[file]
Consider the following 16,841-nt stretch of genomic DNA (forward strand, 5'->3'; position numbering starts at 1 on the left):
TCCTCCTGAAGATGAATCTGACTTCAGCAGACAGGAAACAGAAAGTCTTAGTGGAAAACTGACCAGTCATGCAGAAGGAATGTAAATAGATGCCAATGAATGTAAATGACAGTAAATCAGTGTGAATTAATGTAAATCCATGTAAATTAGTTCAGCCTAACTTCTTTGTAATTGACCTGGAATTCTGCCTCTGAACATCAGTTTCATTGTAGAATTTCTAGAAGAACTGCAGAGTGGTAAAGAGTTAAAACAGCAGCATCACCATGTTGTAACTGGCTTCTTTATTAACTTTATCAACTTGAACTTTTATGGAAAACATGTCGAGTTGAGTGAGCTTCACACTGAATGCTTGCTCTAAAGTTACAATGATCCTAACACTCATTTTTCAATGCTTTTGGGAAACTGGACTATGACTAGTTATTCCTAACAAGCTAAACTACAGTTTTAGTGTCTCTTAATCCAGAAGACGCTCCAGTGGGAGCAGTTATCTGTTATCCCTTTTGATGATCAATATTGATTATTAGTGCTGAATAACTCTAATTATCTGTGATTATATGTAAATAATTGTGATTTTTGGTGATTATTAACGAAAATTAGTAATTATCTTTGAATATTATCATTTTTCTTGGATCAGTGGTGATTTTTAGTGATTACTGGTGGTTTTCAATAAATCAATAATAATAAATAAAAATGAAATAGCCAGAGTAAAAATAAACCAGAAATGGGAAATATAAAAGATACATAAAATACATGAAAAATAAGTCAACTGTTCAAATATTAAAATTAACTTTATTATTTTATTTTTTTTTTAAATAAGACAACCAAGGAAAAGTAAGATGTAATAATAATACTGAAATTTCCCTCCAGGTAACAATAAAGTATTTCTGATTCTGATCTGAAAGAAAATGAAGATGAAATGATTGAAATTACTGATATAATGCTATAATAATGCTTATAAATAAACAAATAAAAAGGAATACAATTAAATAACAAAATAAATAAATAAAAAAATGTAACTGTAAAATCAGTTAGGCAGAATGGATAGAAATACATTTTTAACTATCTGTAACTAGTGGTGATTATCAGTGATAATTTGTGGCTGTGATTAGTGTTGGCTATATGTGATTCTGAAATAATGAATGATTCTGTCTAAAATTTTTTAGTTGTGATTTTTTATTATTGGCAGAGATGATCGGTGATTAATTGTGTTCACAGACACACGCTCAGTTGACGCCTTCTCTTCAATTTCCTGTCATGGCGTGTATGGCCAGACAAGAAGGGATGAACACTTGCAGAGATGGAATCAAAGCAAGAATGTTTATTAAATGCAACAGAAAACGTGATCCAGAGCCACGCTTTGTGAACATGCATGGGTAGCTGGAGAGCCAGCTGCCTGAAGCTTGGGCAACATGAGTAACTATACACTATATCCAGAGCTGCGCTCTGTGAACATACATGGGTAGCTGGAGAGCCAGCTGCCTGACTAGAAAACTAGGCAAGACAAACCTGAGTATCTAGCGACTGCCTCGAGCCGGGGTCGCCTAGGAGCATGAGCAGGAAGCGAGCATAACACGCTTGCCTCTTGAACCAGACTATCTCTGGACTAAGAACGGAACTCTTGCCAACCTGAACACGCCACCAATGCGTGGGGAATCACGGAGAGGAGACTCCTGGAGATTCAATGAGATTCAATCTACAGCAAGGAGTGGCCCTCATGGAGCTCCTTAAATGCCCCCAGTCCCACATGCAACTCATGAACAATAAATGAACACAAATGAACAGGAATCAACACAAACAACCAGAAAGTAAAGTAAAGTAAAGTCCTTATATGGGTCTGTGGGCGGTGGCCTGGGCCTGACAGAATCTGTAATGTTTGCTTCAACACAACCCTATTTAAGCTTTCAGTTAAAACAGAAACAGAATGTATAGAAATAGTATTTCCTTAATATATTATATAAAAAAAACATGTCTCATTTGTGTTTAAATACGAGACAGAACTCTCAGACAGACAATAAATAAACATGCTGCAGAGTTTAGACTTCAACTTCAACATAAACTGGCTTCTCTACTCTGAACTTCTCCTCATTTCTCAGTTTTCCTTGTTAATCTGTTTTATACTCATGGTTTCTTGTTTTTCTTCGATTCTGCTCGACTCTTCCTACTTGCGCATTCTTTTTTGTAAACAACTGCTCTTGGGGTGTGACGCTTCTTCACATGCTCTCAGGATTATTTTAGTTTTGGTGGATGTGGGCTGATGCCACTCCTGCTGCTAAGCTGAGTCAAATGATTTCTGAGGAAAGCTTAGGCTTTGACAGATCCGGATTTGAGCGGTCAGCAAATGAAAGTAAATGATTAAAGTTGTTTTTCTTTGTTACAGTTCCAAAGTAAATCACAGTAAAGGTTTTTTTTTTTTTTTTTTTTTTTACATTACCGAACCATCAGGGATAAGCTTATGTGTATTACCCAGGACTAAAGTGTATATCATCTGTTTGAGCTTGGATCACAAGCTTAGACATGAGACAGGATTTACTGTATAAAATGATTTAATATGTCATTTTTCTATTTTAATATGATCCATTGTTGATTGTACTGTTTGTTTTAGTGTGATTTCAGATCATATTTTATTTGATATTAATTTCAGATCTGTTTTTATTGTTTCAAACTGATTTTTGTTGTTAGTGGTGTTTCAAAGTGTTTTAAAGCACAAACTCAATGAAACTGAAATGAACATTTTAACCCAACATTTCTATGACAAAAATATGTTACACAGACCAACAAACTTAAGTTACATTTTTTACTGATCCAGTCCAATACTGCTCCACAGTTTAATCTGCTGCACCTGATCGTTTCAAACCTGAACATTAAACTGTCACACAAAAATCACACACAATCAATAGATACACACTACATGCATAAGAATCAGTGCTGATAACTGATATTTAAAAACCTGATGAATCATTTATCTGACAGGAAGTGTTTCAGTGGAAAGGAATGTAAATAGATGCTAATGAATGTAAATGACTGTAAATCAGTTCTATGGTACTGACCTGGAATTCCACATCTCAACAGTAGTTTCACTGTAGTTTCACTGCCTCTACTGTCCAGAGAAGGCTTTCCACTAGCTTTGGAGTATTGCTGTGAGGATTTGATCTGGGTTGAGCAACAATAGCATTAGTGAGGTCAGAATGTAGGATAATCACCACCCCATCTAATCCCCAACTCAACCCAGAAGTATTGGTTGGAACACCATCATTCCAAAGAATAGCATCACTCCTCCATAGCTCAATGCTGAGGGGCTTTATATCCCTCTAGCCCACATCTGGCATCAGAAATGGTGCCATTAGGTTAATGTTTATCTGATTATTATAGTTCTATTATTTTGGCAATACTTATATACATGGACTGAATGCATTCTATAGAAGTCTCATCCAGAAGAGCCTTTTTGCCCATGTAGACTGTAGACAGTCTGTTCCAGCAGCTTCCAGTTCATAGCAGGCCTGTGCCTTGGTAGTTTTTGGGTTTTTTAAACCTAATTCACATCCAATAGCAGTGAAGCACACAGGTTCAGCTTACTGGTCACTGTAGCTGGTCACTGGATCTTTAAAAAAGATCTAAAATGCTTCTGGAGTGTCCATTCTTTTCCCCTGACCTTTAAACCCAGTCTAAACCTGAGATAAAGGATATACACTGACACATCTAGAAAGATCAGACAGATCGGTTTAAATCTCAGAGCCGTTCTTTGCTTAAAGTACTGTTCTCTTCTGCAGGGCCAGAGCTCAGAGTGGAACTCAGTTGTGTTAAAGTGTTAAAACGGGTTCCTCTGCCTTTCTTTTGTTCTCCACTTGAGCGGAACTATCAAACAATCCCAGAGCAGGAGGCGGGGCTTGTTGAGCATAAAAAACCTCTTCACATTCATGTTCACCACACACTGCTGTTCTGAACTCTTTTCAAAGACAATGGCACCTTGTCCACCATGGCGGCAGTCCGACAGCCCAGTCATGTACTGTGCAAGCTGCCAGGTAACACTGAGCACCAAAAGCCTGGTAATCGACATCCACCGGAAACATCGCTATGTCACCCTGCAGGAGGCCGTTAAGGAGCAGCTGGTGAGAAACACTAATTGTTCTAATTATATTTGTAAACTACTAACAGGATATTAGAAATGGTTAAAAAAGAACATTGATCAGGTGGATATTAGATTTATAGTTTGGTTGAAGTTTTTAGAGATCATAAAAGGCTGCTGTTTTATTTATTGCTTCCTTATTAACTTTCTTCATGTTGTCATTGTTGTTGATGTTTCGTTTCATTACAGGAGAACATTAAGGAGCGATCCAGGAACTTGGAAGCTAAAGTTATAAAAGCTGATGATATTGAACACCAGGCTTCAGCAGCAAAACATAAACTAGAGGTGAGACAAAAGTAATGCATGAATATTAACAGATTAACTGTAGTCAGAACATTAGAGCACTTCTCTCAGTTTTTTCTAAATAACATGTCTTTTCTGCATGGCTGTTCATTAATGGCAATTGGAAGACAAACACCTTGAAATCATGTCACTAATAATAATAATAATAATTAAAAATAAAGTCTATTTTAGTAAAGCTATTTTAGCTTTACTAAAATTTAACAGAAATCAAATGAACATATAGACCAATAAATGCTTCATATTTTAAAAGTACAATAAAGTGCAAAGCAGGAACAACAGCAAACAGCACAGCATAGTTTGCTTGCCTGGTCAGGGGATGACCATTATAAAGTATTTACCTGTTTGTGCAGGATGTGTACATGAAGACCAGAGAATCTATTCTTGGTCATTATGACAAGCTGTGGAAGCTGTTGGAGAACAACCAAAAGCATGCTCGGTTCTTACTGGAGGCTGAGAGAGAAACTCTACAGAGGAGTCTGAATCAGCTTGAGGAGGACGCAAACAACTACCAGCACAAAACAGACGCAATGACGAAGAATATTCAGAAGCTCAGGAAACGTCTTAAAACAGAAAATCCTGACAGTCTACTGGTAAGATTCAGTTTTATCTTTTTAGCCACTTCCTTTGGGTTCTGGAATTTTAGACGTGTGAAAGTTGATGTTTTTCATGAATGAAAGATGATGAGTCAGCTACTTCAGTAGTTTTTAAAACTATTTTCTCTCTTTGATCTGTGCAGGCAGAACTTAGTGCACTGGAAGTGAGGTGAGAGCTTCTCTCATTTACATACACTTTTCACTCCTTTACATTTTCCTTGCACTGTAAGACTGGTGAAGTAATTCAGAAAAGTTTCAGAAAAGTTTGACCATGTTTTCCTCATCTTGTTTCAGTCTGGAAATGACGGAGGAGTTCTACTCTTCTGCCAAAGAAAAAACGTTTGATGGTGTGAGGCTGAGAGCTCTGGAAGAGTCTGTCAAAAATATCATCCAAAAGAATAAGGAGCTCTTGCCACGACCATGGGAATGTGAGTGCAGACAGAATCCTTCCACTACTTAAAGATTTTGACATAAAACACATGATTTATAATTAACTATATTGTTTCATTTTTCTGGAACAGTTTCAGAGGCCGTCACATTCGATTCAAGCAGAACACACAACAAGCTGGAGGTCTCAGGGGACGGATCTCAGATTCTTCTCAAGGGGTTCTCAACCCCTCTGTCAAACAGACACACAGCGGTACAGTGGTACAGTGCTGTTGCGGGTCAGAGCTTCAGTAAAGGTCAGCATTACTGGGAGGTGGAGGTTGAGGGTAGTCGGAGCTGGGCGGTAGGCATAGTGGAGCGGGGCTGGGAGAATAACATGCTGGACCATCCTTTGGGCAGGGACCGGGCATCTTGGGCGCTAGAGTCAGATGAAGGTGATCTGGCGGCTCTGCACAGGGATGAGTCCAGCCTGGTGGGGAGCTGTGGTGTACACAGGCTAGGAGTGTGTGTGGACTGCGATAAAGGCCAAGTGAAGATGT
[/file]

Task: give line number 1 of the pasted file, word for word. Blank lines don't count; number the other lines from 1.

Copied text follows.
Consider the following 16,841-nt stretch of genomic DNA (forward strand, 5'->3'; position numbering starts at 1 on the left):